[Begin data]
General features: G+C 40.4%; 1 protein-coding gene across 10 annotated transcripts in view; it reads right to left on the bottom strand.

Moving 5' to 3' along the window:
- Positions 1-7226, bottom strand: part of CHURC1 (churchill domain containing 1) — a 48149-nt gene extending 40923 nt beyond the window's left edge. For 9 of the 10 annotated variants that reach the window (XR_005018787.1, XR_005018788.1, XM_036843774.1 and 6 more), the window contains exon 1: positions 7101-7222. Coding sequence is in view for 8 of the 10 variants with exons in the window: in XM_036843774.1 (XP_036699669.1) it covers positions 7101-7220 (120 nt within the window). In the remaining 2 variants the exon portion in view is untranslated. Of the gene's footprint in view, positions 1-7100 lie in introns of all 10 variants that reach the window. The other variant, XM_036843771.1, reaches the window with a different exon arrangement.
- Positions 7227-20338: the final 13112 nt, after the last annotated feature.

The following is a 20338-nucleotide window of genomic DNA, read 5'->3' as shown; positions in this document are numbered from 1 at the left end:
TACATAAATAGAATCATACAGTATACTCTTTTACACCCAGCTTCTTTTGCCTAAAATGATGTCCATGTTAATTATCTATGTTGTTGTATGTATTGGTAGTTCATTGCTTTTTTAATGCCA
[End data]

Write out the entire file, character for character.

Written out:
General features: G+C 40.4%; 1 protein-coding gene across 10 annotated transcripts in view; it reads right to left on the bottom strand.

Moving 5' to 3' along the window:
- Positions 1-7226, bottom strand: part of CHURC1 (churchill domain containing 1) — a 48149-nt gene extending 40923 nt beyond the window's left edge. For 9 of the 10 annotated variants that reach the window (XR_005018787.1, XR_005018788.1, XM_036843774.1 and 6 more), the window contains exon 1: positions 7101-7222. Coding sequence is in view for 8 of the 10 variants with exons in the window: in XM_036843774.1 (XP_036699669.1) it covers positions 7101-7220 (120 nt within the window). In the remaining 2 variants the exon portion in view is untranslated. Of the gene's footprint in view, positions 1-7100 lie in introns of all 10 variants that reach the window. The other variant, XM_036843771.1, reaches the window with a different exon arrangement.
- Positions 7227-20338: the final 13112 nt, after the last annotated feature.

The following is a 20338-nucleotide window of genomic DNA, read 5'->3' as shown; positions in this document are numbered from 1 at the left end:
TACATAAATAGAATCATACAGTATACTCTTTTACACCCAGCTTCTTTTGCCTAAAATGATGTCCATGTTAATTATCTATGTTGTTGTATGTATTGGTAGTTCATTGCTTTTTTAATGCCA